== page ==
And here’s the thing: I wasn’t alone. I have since found a very large number of Church of Christ members have been doing the same, many of them for much longer than I. Fact is, I was a bit late to the party. As a church without a bureaucracy, we can change our direction much faster than other religious tribes. And when the younger generation came up and took its place as leaders, it brought with it an honest look at some scriptures we had never dealt with before (or swept aside with a “things were different back then. Just trust God. He must have had His reasons”). It wasn’t just the young preachers passing on a different way of viewing scripture: we had Cecil Hook, Leroy Garrett, Carl Ketcherside and many others who’d been cast out of fellowship by most of our churches but who kept writing and living lives of faith and love. We read their stuff and it changed everything. At least it did for me.

That’s why I wanted to mention the Moabites. They are merely one of a couple dozen examples I could bring up but since this is a blog and not a book…

If you carefully read the Old Testament you would be excused for being confused about God’s view of Moabites. In Deuteronomy 23:3-6 they (and the Ammonites) are expressly barred from the assembly of God. They are unsaveable and unconvertible – even to the tenth generation. If you had a single Moabite ancestor even nine generations back, you were forbidden from coming into the assembly or worshiping with the Jews. This wasn’t a temporary rule – it is recalled and enforced in Ezra 9, Nehemiah 13 and elsewhere.

God goes after the Moabites again in Isaiah 15-16, Jeremiah 48-49:6, Ezekiel 21 and 25, and Zephaniah 2:8,9.

But then we have the Book of Ruth. And she was a Moabite woman who was not only loved and protected by a Jewish man, he married her and she became the king’s grandmother and a grandmother of Jesus. Whaaa?

We have God telling the Hebrews to kill everyone in Jericho but they save a prostitute (I am interested in how they ended up at her house but that’s beside the point) who lied to protect them. Later, she married a Jew and she, too, enters the line of Jesus. Seriously? That seems to go against a lot of Deuteronomy and Leviticus…

Then we see Jonah. It isn’t about the fish/whale – it’s about God’s love for people that a lot of His followers hated. They were convinced God wanted the Ninevites and all other foreigners dead or banished. Instead, God sends them a prophet and forgives then when they repent, changing the decree He had made against them earlier.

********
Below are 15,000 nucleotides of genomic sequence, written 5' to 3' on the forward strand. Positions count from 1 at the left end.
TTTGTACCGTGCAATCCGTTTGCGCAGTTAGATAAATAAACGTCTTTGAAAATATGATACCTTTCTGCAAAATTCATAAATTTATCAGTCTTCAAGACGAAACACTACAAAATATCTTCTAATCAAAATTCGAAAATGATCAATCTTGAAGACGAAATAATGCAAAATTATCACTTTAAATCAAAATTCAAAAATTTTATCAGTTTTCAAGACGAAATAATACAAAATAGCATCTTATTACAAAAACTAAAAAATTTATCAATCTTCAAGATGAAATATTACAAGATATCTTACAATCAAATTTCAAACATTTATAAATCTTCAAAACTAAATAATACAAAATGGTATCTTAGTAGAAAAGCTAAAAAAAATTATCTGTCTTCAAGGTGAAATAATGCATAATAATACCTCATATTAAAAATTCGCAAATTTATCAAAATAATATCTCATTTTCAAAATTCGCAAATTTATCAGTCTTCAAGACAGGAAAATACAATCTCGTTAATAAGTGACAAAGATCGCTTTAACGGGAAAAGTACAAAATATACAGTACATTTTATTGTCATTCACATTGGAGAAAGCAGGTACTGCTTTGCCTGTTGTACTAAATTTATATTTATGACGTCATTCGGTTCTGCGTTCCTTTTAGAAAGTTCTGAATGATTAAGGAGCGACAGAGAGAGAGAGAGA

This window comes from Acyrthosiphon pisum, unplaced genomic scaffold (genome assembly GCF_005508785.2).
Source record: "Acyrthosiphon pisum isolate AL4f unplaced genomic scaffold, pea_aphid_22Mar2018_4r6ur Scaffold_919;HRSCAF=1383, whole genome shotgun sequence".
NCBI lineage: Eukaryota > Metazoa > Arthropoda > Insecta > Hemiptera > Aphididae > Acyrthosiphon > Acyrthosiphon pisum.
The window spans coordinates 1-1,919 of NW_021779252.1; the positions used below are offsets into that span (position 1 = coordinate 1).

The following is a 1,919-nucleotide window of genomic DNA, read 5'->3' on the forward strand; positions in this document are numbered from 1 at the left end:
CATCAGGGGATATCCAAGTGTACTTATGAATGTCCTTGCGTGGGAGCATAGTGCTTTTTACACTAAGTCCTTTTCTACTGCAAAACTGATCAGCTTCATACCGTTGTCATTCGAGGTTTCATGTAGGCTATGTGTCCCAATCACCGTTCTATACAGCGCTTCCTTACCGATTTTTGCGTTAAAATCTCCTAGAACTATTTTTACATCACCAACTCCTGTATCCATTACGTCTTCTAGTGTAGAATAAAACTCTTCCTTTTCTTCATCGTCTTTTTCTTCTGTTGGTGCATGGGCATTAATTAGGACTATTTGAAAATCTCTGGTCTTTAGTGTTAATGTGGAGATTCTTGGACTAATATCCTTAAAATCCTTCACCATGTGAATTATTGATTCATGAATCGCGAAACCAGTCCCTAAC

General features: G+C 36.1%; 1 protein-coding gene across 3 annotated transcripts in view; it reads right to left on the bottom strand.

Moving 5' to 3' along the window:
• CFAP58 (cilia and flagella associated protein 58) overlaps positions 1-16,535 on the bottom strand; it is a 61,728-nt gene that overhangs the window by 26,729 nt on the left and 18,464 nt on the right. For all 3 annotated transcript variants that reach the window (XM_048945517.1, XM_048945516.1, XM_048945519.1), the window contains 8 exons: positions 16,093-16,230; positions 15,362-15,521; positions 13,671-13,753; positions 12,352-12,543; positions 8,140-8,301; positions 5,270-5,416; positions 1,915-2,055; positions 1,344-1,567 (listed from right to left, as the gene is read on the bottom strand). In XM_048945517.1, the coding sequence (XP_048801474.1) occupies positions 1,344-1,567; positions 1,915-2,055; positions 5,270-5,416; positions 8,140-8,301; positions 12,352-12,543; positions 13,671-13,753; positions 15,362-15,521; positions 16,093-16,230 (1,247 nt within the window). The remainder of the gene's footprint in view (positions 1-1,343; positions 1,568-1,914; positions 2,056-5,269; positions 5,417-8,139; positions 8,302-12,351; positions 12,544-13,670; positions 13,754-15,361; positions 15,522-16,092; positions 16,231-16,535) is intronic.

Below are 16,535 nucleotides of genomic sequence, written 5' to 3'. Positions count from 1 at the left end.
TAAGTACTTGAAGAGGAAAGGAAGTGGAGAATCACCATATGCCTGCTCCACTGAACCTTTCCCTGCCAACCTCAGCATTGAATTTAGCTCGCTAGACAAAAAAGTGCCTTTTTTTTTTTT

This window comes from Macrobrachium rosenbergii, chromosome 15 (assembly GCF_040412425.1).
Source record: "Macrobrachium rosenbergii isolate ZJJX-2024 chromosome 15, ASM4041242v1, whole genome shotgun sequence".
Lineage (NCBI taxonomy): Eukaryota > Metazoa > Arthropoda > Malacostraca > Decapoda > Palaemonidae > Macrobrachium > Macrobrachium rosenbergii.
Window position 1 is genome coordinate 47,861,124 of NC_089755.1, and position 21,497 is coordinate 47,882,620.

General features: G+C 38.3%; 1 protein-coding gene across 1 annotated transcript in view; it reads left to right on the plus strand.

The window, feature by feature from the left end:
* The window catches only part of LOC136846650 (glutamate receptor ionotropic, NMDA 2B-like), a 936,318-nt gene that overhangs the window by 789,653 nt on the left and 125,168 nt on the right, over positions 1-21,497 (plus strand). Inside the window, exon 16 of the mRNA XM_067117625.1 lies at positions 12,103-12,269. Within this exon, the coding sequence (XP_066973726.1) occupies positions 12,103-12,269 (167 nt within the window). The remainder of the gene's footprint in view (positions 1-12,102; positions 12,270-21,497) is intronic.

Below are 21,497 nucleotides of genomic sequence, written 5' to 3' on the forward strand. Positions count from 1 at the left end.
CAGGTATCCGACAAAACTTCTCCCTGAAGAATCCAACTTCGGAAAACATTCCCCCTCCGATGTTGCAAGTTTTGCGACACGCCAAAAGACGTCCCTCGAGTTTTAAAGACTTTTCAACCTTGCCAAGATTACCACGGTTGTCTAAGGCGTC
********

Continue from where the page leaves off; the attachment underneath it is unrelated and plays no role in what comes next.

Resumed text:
It seems that God’s dislike/hatred of Moabites was overstated. At a minimum. And that changes the way we read scripture.

Skip to the New Testament and you find Paul saying a couple of things to the church in Corinth and Ephesus that people use to overrule other things he says about women in leadership and teaching. People ignore his conversational remarks and lists of workers, teachers, and leaders and go for what looks like rules and I understand their motivation; that was the way I was told to read scripture, too.

So how do we deal with the fact that Philip’s four daughters preached alongside him or that Junia was an apostle or that Phoebe is the only person in scripture expressly titled a deacon?

I haven’t figured it all out yet but I find one story very helpful: The Transfiguration. Jesus is praying when Elijah and Moses show up. The apostles are overjoyed – this is their entire Marvel Comic universe showing up, their pantheon of heroes, their fearless leaders! They want to build altars to them but God’s voice thunders and indicates Jesus, NOT the representatives of the law and the prophets. “This is my beloved Son. Listen to him.”

I – and a great many in the churches of Christ along with countless others in other religious traditions – now see the Bible as a narrative, not a rulebook. It is our story that points us to Jesus. When I get confused by Deuteronomy or Joshua or Paul or James I remember: go back and listen to Jesus. Hear him.

My path out of deism and into faith in Jesus had many steps but none so important as my decision to read the Gospels over and over for six months. It was easier back then to maintain an electronic-free room but I believe it is still worth the effort to do so. Go in there and read the story of Jesus again and again. Get to know his voice. As Hebrews 1 says, Jesus is what God looks like, sounds like, IS like.

The Bible is a finger pointing to Jesus. I love the Bible but I love Whom it points to even more.We are, after all, the Church of Christ – not the church of those other guys.